Back in July 2017, when it was revealed that Tarantino’s next project was connected to the Manson Family murders, it was condemned in some quarters as an insulting and exploitative stunt. We usually require at least a fig-leaf of compassion for the victims in true-crime adaptations, and even Tarantino partisans like myself – I don’t think he’s made a bad film yet – found ourselves wondering how he might square his more outré stylistic impulses with the depiction of a real mass murder in which five people and one unborn child lost their lives.

After all, it’s one thing to slice off with gusto a fictional policeman’s ear; it’s quite another to linger over the gory details of a massacre that took place within living memory, and which still carries a dread historical significance.

In her essay The White Album, Joan Didion wrote: “Many people I know in Los Angeles believe that the Sixties ended abruptly on August 9, 1969, ended at the exact moment when word of the murders on Cielo Drive traveled like brushfire through the community, and in a sense this is true.”

Early in Once Upon a Time in Hollywood, as Leonardo DiCaprio and Brad Pitt’s characters drive up the hill towards Leo’s bachelor pad, the camera cranes up gently to reveal a street sign: Cielo Drive. Tarantino understands how charged that name is; he can hear the Molotov cocktails clinking as he shoulders the crate.

As you may have read in the reviews from Cannes, much of the film is taken up with following DiCaprio and Pitt’s characters – a fading TV actor and his long-serving stunt double – as they amusingly go about their lives in Los Angeles, while Margot Robbie’s Sharon Tate is a relatively minor presence. But the spectre of the murders is just over the horizon, and when the night of the 9th finally arrives, you feel the mood in the cinema shift.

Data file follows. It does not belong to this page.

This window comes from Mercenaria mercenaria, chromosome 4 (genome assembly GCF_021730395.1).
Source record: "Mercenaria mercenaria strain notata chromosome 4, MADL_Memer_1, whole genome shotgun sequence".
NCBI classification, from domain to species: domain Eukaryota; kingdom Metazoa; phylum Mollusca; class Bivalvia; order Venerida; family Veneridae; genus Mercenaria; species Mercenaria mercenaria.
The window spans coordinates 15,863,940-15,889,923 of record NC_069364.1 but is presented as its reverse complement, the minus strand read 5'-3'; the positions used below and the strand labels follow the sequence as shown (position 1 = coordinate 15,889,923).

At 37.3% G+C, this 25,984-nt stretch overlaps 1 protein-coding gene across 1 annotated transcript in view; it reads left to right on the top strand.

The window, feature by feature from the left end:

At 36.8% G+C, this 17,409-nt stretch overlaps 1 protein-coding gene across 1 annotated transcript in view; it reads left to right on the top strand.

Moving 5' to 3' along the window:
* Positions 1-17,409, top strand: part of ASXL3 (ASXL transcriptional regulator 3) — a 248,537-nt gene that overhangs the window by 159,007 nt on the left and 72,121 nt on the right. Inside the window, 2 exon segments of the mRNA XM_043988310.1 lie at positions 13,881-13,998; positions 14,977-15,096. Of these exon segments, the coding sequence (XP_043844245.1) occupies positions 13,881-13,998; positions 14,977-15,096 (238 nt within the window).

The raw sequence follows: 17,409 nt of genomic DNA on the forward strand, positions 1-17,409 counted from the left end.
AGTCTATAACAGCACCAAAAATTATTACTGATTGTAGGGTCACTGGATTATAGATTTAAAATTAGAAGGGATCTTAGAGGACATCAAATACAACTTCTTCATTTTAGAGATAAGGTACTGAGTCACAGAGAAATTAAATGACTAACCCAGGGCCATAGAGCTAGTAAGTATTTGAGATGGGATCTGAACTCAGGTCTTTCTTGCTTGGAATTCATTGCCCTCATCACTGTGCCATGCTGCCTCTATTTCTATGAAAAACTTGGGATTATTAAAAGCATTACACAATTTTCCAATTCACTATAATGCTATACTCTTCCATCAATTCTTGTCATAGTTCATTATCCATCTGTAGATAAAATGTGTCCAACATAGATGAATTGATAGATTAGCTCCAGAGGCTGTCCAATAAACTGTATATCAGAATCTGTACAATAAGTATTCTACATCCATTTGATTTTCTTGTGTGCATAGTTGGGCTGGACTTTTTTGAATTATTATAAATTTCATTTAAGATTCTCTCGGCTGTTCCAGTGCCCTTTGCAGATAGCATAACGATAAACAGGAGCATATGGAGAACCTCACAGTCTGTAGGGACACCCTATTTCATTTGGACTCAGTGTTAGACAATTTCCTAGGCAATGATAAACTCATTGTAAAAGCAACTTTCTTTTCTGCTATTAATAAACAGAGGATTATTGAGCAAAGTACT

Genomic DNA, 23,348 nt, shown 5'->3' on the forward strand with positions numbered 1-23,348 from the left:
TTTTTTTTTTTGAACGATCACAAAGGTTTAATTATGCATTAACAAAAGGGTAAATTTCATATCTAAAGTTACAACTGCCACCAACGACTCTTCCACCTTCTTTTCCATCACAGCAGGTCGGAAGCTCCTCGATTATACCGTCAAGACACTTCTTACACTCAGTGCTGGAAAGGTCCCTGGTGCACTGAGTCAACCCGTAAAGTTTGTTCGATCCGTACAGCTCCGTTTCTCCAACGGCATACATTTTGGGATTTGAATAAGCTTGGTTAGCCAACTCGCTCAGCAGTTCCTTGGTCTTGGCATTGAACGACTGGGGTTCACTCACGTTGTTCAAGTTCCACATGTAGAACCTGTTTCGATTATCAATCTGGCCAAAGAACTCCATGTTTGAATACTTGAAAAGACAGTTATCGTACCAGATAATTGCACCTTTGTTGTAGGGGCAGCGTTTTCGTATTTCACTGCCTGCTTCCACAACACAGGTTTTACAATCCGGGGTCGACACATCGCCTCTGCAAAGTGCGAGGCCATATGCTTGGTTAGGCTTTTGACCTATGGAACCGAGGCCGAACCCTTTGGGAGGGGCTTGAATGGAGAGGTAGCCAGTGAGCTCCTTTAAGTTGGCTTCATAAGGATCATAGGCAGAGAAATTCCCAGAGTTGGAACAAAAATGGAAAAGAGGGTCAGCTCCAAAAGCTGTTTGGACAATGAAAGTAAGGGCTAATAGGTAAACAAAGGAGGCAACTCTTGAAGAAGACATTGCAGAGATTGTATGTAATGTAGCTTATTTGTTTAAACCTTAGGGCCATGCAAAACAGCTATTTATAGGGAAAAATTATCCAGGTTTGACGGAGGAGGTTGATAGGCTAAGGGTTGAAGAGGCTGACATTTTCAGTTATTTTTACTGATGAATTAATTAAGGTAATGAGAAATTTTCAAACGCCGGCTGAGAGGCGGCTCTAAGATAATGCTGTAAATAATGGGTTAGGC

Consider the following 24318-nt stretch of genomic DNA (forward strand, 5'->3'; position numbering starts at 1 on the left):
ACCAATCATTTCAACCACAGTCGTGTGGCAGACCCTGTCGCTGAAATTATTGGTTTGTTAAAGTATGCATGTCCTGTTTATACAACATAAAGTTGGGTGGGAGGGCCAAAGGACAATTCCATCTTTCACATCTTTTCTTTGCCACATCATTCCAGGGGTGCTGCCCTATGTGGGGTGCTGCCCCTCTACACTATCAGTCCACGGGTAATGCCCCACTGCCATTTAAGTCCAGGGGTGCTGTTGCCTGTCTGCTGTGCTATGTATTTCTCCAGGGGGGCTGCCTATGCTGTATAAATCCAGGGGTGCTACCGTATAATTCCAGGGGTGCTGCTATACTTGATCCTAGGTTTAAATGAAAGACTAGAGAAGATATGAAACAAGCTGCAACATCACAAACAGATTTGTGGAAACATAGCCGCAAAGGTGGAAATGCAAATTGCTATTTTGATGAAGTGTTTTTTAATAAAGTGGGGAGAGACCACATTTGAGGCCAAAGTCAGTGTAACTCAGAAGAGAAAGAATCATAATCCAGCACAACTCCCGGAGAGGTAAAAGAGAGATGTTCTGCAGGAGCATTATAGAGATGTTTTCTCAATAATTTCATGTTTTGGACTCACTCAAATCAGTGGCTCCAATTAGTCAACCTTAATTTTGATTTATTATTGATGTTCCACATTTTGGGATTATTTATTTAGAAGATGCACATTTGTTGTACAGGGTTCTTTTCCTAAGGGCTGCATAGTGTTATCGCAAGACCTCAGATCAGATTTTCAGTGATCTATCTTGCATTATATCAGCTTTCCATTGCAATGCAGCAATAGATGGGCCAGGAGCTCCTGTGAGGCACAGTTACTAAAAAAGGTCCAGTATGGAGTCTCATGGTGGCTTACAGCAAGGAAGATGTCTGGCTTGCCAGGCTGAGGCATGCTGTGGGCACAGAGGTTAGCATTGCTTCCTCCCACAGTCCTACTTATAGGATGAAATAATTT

No spoilers whatsoever about what transpires on screen. But in the audience, as it became clear how Tarantino was going to handle this extraordinarily loaded moment, the room soured and split, like a pan of cream left too long on the hob. I craned in, amazed, but felt the person beside me recoil in either dismay or disgust.

Two weeks on, I’m convinced that the scene is the boldest and most graphically violent of Tarantino’s career – I had to shield my eyes at one point, found myself involuntarily groaning “oh no” at another – and a dead cert for the most controversial. People will be outraged by it, and with good reason. But in a strange and brilliant way, it takes Didion’s death-of-the-Sixties observation and pushes it through a hellfire-hot catharsis.

Hollywood summoned up this horror, the film seems to be saying, and now it’s Hollywood’s turn to exorcise it. I can’t wait until the release in August, when we can finally talk about why.

~ Robbie Collin